Study: No hands text is no safer than using your fingers
Research shows no difference in driving response time no matter what kind of texting
If you thought using a voice-to-text app while driving would keep you safer behind the wheel, think again! New research from the Texas Transportation Institute found using the voice app is no safer than using your fingers.
READ: Daydreaming while driving more dangerous than texting, study says
The study put 43 drivers of all ages to the test on a closed road course. It found the drivers response time was about as twice as long, when they did any texting, compared to not texting at all. There was no difference between the voice app and regular texting.
One interesting observation, manual texting actually took slightly less time than using voice-to-text.
Wireless providers and mobile app developers created voice-to-text apps to reduce the effects of manual texting. Drivers in the study reported feeling safer when using a voice-to-text app than when texting manually.
Read: Ala. man caught 'double-texting'
"That is not surprising at all," John Ulczycki, vice president of the National Safety Council told USA Today. "We have believed that for some time, that voice-activated texting is not any safer. There are two reasons for that. First, the technology is not yet perfected. Messages often come out garbled, which can take even more time. And second, it's really the same kind of mental concentration that's involved here. They're still taking their mental concentration off the road."
In 2011, 3,331 people were killed and 387,000 injured in distracted-driving crashes, according to the Transportation Department. In 2010, 18% of all injury crashes involved a distracted driver.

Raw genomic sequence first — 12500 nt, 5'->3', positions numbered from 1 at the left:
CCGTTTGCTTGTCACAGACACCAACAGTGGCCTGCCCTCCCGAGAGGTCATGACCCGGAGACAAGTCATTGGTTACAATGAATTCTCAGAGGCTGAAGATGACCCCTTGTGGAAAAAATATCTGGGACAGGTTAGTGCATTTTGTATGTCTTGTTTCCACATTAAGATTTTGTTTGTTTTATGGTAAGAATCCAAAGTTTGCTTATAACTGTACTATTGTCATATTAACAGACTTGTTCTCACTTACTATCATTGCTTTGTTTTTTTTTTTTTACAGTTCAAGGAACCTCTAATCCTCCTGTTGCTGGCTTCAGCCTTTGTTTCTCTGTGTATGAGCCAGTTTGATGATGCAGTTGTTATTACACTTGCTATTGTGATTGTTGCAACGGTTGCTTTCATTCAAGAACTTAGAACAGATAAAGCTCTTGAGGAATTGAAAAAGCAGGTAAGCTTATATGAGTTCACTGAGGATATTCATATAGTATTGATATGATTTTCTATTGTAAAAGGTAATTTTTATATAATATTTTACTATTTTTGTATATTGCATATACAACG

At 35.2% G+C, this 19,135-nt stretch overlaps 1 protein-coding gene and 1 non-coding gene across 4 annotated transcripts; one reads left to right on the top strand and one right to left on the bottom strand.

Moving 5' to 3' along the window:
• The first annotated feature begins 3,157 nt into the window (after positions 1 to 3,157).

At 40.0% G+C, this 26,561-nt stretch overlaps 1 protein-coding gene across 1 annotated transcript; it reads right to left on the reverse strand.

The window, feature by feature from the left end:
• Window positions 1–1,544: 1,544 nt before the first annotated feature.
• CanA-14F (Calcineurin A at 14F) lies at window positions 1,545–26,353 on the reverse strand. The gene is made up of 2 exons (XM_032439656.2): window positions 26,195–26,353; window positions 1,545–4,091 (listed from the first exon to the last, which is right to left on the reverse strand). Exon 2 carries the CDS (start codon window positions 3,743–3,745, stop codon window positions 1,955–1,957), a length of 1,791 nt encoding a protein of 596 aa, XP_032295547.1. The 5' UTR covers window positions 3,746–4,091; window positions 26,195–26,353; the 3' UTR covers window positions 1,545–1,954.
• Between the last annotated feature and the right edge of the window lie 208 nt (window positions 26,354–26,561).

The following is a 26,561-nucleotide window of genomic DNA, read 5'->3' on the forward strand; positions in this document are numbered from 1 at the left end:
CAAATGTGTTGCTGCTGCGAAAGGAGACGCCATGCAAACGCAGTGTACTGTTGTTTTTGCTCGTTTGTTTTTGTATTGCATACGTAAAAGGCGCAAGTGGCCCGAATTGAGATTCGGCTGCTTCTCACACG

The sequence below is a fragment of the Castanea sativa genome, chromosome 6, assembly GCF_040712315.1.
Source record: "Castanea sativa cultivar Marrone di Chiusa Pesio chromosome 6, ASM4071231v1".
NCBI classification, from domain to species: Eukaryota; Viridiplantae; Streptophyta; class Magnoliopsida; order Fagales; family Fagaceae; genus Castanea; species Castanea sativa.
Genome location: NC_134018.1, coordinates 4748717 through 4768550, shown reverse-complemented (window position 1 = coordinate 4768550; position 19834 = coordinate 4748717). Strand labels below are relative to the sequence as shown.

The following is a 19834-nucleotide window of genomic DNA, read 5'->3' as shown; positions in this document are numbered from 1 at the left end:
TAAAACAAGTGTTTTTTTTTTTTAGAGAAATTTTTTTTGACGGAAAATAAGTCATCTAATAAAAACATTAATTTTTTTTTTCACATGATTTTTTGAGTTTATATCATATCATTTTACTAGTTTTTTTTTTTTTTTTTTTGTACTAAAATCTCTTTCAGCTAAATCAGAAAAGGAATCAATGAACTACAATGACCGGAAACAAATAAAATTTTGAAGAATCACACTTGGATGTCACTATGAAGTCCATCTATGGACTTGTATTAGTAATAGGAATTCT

Feds Try to Limit Distractions
Coincidentally, on the day this research was making news, the U.S. Department of Transportation announced new guidelines to encourage automakers to limit the distraction risks built into vehicles.
U.S. Transportation Secretary Ray Lahood said, "These guidelines recognize that today's drivers appreciate technology, while providing automakers with a way to balance the innovation consumers want with the safety we all need."
The new guidelines are voluntary. They include recommendations to limit the time a driver must take his eyes off the road to perform any task to two seconds at a time and twelve seconds total. They also suggest that several operations be disabled unless the vehicle is stopped or in park. Those activities include:
- Manual texting or internet browsing
- Video-based entertainment and communications like video phoning and video conferencing.
- Display of certain types of text, including text messages, web pages, social media content